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United States Department of Agriculture

Agricultural Research Service

Title: Comparative Sporulation by Species of Bipolaris, Curvularia, Drechslera, and Exserohilum on Agar Media and Its Enhancement by Growth on Cellulose Substrates

Author
item Pratt, Robert

Submitted to: Mycopathologia
Publication Type: Peer Reviewed Journal
Publication Acceptance Date: May 24, 2006
Publication Date: September 1, 2006
Citation: Pratt, R.G. 2006. Enhancement of sporulation in species of Bipolaris, Curvularia, Drechslera, and Exserohilum by growth on cellulose-containing substrates. Mycopathologica. 162:133-140.

Interpretive Summary: Fungi are some of the main microorganisms that comprise the soil microbial community. This is a diverse array of microorganisms that exist in all soils at population levels of up to millions per gram. On swine and poultry waste application sites, where waste materials from swine and poultry production farms are disposed, soil fungi participate in activities that may either reduce or increase nutrient pollution of adjacent water that originates from these sites. To study the ecology of fungi in these soils, it is necessary for scientists to obtain large numbers of fungal spores. These are microscopic seeds of fungi that are produced in large numbers and enable their survival in soil. In this study, it was discovered that for nine species or related fungi that occur on animal waste application sites, growth on substrates that contain cellulose, a common material from plants, causes them to produce spores in far greater numbers than are produced on agar alone (the medium on which fungi are normally grown in the laboratory). Growth of the fungi on pieces of paper index card usually was most effective in increasing spore production, but increases also were observed after their growth on filter paper, cheesecloth, and cotton fabric. For most fungi, growth on one or more of these substrates stimulated them to produce large numbers of spores in concentrations adequate for studies on the survival of spores in soil. Four of the fungal species also were directly identified from soil of a swine waste application site when filter paper was placed directly onto plates to which dilutions of soil were added, after the fungi grew into the filter paper and produced spores upon it. Therefore, cellulose substrates can be used to increase production of spores of these fungi for experimental purposes, and also to enable their direct detection and identification from soil.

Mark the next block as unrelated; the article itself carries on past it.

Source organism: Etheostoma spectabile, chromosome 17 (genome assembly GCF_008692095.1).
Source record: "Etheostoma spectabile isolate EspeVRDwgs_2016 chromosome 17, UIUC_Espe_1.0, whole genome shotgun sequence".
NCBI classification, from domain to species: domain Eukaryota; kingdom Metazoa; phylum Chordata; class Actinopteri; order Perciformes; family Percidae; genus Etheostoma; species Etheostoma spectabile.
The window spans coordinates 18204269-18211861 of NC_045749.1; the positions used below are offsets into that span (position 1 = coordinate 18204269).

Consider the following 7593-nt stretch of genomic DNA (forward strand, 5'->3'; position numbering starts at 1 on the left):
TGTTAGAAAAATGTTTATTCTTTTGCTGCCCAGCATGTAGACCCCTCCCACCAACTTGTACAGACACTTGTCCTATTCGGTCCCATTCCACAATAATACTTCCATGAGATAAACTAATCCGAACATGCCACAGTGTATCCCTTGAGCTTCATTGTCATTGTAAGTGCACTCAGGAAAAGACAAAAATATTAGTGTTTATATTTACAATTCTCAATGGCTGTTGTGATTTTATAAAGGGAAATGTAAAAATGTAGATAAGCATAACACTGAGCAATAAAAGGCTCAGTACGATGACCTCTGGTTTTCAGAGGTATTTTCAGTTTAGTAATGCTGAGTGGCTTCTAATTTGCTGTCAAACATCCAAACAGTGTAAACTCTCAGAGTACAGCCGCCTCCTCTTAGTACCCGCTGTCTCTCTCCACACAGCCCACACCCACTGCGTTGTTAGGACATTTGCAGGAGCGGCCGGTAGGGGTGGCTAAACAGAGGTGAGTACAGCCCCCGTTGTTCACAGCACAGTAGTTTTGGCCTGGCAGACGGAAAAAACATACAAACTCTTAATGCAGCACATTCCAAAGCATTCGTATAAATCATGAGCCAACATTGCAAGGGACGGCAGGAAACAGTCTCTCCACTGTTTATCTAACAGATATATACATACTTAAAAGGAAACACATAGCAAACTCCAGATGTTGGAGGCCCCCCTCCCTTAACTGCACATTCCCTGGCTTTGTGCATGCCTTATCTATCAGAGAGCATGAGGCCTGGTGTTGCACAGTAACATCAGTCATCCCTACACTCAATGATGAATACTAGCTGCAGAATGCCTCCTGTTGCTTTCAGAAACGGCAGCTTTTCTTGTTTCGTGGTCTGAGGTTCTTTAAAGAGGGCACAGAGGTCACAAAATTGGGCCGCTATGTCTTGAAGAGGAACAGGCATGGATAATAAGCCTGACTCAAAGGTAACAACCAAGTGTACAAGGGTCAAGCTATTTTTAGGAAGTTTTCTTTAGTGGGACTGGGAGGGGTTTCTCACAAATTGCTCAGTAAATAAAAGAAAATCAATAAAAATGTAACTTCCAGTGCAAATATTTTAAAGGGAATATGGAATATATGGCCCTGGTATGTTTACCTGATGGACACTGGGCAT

Technical Abstract: Nine species of Bipolaris, Curvularia, Drechslera, and Exserohilum were compared for sporulation on agar media and for enhancement of sporulation by growth on four cellulose substrates (index card, filter paper, cheesecloth, cotton fabric). On one natural and one synthetic agar medium, sporulation varied from profuse to nonexistent among three isolates of each species. Growth of all species on cellulose substrates resulted in large and significant increases in sporulation. Growth on index cards usually provided the greatest increases, but no single substrate was superior for all species, and significant substrate x isolate interactions were observed within species. Overlay of filter paper onto whole colonies in agar plates resulted in 2-18-fold increases in sporulation for eight of nine species and production of spores in sufficient quantity for most experimental purposes. Overlay of soil dilution plates with filter paper to promote sporulation of colonies enabled detection of B. spicifera, B. hawaiiensis, C. lunata, and E. rostratum at relatively low population levels (</=1.3 x 103 colony-forming units per gram) in samples of a naturally infested soil. Results of this study indicate that enhancement of sporulation by growth of species of Bipolaris, Curvularia, Drechslera, and Exserohilum on cellulose substrates may enable identification of isolates in culture, production of spores at relatively high concentrations, and detection of these fungi in soil and estimation of their population levels.

Last Modified: 8/30/2014
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